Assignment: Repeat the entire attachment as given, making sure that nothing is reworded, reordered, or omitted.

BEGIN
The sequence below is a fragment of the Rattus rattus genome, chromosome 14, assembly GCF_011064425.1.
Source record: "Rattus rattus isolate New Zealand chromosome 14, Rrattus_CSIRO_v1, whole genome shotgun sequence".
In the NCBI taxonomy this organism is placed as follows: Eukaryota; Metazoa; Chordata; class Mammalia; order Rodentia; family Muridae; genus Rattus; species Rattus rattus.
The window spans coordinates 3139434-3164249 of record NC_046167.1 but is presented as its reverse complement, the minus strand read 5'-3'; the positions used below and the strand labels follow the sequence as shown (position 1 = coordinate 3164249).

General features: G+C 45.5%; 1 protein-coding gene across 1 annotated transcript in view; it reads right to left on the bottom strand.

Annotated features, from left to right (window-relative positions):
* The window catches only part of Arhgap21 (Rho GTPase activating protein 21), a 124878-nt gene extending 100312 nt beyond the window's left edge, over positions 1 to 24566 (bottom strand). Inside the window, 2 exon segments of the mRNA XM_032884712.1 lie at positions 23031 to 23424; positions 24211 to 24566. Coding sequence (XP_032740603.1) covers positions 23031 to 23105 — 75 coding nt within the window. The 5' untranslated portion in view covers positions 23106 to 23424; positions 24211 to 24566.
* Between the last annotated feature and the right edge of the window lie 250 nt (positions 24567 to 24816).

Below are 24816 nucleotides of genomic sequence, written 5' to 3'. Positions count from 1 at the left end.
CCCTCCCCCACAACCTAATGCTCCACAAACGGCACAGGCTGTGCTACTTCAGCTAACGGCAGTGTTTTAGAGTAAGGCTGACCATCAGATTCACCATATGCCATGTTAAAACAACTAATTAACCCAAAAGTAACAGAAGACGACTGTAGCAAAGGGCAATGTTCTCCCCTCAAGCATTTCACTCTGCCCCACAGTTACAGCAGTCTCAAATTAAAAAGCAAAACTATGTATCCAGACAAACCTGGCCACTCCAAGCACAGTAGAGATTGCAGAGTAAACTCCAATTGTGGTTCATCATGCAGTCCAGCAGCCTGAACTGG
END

The sequence below is a fragment of the Rattus rattus genome, chromosome 14, assembly GCF_011064425.1.
Source record: "Rattus rattus isolate New Zealand chromosome 14, Rrattus_CSIRO_v1, whole genome shotgun sequence".
In the NCBI taxonomy this organism is placed as follows: Eukaryota; Metazoa; Chordata; class Mammalia; order Rodentia; family Muridae; genus Rattus; species Rattus rattus.
The window spans coordinates 3139434-3164249 of record NC_046167.1 but is presented as its reverse complement, the minus strand read 5'-3'; the positions used below and the strand labels follow the sequence as shown (position 1 = coordinate 3164249).

General features: G+C 45.5%; 1 protein-coding gene across 1 annotated transcript in view; it reads right to left on the bottom strand.

Annotated features, from left to right (window-relative positions):
* The window catches only part of Arhgap21 (Rho GTPase activating protein 21), a 124878-nt gene extending 100312 nt beyond the window's left edge, over positions 1 to 24566 (bottom strand). Inside the window, 2 exon segments of the mRNA XM_032884712.1 lie at positions 23031 to 23424; positions 24211 to 24566. Coding sequence (XP_032740603.1) covers positions 23031 to 23105 — 75 coding nt within the window. The 5' untranslated portion in view covers positions 23106 to 23424; positions 24211 to 24566.
* Between the last annotated feature and the right edge of the window lie 250 nt (positions 24567 to 24816).

Below are 24816 nucleotides of genomic sequence, written 5' to 3'. Positions count from 1 at the left end.
CCCTCCCCCACAACCTAATGCTCCACAAACGGCACAGGCTGTGCTACTTCAGCTAACGGCAGTGTTTTAGAGTAAGGCTGACCATCAGATTCACCATATGCCATGTTAAAACAACTAATTAACCCAAAAGTAACAGAAGACGACTGTAGCAAAGGGCAATGTTCTCCCCTCAAGCATTTCACTCTGCCCCACAGTTACAGCAGTCTCAAATTAAAAAGCAAAACTATGTATCCAGACAAACCTGGCCACTCCAAGCACAGTAGAGATTGCAGAGTAAACTCCAATTGTGGTTCATCATGCAGTCCAGCAGCCTGAACTGG